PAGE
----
‘Kill the bill’ protestors stage peaceful protest in the park

By Tom McCann

Saturday’s dual Stand Up To Racism and Kill The Bill protest in Alexandra Park was a peaceful event during which songs from What a Wonderful World to Stand By Me were sung and speeches made regarding a variety of topics, from the conditions refugees have to live in at Napier Barracks near Folkestone; the killing of Sarah Everard and Manchester nurse Karen Reissmann’s £10,000 fine for protesting the proposed one per cent pay rise for NHS workers.

The protest was another in a series of national so-called ‘Kill The Bill’ rallies ignited by the recent Police, Crime, Sentencing and Courts Bill which if passed could give police in England and Wales powers to break up and impose fines of up to £2,500 on ostensibly peaceful protests and protesters deemed too noisy or too disruptive.

Organised by local resident Jack Kennedy of the Facebook group ‘Hastings Stands Up To Racism’ which campaigns to ‘defend migrant rights’ and aims to combat Islamaphobia and anti-semitism while bringing an end to racist attacks.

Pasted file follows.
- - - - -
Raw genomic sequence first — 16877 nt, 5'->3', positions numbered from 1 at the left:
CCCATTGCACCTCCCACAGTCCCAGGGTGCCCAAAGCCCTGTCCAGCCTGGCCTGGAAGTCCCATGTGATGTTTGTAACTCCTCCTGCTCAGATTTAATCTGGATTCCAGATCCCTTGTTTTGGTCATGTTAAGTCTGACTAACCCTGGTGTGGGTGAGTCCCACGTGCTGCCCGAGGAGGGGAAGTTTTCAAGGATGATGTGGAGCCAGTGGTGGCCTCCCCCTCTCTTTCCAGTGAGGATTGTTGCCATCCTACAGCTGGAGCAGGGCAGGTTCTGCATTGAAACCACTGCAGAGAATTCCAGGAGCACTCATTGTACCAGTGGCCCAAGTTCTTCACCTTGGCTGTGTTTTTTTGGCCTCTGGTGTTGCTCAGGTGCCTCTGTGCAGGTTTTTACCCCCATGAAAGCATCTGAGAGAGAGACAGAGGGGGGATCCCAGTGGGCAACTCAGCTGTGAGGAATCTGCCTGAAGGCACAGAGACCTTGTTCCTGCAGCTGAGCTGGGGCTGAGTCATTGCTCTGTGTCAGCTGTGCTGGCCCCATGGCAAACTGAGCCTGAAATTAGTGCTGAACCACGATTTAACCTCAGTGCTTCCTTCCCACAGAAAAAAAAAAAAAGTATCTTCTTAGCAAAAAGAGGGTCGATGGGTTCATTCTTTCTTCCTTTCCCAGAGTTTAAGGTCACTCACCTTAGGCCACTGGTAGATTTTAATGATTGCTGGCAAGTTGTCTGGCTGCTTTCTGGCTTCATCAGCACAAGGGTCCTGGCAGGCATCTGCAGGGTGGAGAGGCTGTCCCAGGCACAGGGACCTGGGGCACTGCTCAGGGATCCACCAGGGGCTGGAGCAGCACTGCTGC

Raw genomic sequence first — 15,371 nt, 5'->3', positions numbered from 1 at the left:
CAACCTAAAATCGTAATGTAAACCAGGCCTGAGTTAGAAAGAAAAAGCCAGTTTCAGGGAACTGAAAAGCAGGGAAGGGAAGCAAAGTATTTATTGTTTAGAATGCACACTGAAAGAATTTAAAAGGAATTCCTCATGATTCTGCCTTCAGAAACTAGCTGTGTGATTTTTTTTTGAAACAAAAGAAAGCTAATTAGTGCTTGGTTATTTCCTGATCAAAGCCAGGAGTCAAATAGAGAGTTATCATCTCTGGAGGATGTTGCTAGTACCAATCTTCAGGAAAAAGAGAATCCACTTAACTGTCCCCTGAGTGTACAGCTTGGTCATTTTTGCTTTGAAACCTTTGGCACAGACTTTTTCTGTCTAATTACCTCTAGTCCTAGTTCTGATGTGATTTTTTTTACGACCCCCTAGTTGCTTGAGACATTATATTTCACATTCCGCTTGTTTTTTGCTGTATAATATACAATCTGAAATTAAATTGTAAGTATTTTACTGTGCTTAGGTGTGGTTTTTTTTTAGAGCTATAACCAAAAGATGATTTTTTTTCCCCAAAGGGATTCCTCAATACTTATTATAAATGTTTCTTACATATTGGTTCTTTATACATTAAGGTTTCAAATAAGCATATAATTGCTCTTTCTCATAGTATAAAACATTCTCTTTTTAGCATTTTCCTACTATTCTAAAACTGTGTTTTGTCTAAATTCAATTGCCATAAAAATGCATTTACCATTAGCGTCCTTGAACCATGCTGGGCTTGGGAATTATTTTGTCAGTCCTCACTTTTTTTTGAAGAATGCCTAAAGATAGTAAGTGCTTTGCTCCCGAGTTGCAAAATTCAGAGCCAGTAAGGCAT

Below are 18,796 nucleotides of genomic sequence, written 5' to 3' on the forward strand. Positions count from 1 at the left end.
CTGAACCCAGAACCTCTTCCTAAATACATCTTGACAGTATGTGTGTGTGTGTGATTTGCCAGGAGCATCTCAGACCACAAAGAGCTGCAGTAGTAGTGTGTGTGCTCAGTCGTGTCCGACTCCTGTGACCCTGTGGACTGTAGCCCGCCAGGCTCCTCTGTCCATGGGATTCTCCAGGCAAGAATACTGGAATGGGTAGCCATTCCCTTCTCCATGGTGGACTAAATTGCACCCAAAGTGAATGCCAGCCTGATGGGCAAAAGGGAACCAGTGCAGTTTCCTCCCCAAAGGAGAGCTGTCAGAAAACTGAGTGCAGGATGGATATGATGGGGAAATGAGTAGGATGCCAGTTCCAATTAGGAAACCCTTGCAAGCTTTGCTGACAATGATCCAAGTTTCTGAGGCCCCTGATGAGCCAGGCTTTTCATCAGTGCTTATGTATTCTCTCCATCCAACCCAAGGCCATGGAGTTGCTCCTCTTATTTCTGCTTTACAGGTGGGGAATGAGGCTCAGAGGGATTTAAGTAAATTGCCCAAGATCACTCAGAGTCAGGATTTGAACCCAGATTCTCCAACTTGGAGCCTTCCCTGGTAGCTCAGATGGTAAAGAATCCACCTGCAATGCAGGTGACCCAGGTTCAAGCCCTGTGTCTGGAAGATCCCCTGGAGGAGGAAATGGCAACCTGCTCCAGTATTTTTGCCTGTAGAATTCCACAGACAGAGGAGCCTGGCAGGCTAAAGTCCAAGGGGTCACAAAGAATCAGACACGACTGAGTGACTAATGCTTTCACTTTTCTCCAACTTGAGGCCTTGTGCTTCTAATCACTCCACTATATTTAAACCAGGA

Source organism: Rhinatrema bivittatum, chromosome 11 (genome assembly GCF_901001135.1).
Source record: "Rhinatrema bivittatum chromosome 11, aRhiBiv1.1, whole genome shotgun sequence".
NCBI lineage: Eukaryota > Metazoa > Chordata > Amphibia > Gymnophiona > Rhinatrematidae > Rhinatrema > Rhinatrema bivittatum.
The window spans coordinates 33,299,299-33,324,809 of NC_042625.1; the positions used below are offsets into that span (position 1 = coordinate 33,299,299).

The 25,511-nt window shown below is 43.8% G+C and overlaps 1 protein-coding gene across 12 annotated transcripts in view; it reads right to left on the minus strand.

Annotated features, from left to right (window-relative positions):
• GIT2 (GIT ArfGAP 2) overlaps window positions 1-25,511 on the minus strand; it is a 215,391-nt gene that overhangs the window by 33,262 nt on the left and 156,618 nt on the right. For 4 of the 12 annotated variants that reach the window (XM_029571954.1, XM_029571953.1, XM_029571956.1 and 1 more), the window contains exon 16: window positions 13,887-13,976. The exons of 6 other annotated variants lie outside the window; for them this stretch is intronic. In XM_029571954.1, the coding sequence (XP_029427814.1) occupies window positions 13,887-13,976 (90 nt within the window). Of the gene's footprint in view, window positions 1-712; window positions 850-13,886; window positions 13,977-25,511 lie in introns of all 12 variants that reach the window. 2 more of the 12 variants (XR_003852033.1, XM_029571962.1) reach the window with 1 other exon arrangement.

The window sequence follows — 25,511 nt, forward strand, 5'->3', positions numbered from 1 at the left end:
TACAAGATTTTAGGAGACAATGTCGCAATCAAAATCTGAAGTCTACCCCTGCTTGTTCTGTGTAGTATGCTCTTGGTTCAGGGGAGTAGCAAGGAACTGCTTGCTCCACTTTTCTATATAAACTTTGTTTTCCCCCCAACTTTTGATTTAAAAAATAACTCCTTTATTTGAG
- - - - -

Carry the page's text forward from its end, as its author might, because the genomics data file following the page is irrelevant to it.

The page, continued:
A cold wind and rain meant only around 50 people attended; organiser Jack Kennedy considered the event a success however: “Considering the weather, the turnout was really good; people stayed the whole way through. I think we managed to touch on each of the different elements of the bill.”

Chants of “we will not be silenced” could be heard as protesters carried posts and placards with ‘Black Lives Matter’ and ‘Refugees Welcome’ signs on them, with some carrying umbrellas with designs of the Palestine flag; chants also rang out in support of refugees, the protesters chanting “refugees are welcome here.”

Speeches were made by a number of protesters. One of the opening speeches mentioning the death of Prince Phillip, saying: “Let’s be honest, he was a racist and a sexist… we live in a racist, sexist society, and he represented the worst of that.”

The same speaker then talking of Covid, told the crowd: “Disproportionately, black and working class people have been killed by this pandemic,” he added, “it’s in that context we have to see this police bill and the behaviour of Boris Johnson and Priti Patel, who are launching a serious attack on the right to democratic protest in this country.

“I don’t think this is a time for national unity, we should be ready for a summer of protest!” he told his audience.

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